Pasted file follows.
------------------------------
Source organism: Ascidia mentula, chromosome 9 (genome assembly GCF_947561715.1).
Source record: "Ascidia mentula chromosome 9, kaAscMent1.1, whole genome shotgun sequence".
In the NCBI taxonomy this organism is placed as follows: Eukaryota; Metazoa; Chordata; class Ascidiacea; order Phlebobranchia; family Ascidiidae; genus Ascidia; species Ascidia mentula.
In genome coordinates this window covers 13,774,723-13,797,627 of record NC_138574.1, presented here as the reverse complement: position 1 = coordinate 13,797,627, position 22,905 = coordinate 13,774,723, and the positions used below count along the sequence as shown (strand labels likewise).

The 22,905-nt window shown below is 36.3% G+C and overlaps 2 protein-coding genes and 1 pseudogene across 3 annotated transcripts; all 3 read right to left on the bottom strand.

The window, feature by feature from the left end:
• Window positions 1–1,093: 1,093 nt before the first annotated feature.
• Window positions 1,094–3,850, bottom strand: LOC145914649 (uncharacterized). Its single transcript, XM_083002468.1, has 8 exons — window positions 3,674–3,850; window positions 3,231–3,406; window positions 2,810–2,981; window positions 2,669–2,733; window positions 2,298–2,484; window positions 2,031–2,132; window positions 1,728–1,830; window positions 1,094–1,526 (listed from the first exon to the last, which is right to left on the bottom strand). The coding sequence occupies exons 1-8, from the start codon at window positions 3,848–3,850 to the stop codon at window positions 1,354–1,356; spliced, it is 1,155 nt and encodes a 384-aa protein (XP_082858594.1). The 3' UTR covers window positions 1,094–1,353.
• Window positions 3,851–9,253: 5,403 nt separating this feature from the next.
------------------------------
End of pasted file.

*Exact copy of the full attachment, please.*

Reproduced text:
Source organism: Ascidia mentula, chromosome 9 (genome assembly GCF_947561715.1).
Source record: "Ascidia mentula chromosome 9, kaAscMent1.1, whole genome shotgun sequence".
In the NCBI taxonomy this organism is placed as follows: Eukaryota; Metazoa; Chordata; class Ascidiacea; order Phlebobranchia; family Ascidiidae; genus Ascidia; species Ascidia mentula.
In genome coordinates this window covers 13,774,723-13,797,627 of record NC_138574.1, presented here as the reverse complement: position 1 = coordinate 13,797,627, position 22,905 = coordinate 13,774,723, and the positions used below count along the sequence as shown (strand labels likewise).

The 22,905-nt window shown below is 36.3% G+C and overlaps 2 protein-coding genes and 1 pseudogene across 3 annotated transcripts; all 3 read right to left on the bottom strand.

The window, feature by feature from the left end:
• Window positions 1–1,093: 1,093 nt before the first annotated feature.
• Window positions 1,094–3,850, bottom strand: LOC145914649 (uncharacterized). Its single transcript, XM_083002468.1, has 8 exons — window positions 3,674–3,850; window positions 3,231–3,406; window positions 2,810–2,981; window positions 2,669–2,733; window positions 2,298–2,484; window positions 2,031–2,132; window positions 1,728–1,830; window positions 1,094–1,526 (listed from the first exon to the last, which is right to left on the bottom strand). The coding sequence occupies exons 1-8, from the start codon at window positions 3,848–3,850 to the stop codon at window positions 1,354–1,356; spliced, it is 1,155 nt and encodes a 384-aa protein (XP_082858594.1). The 3' UTR covers window positions 1,094–1,353.
• Window positions 3,851–9,253: 5,403 nt separating this feature from the next.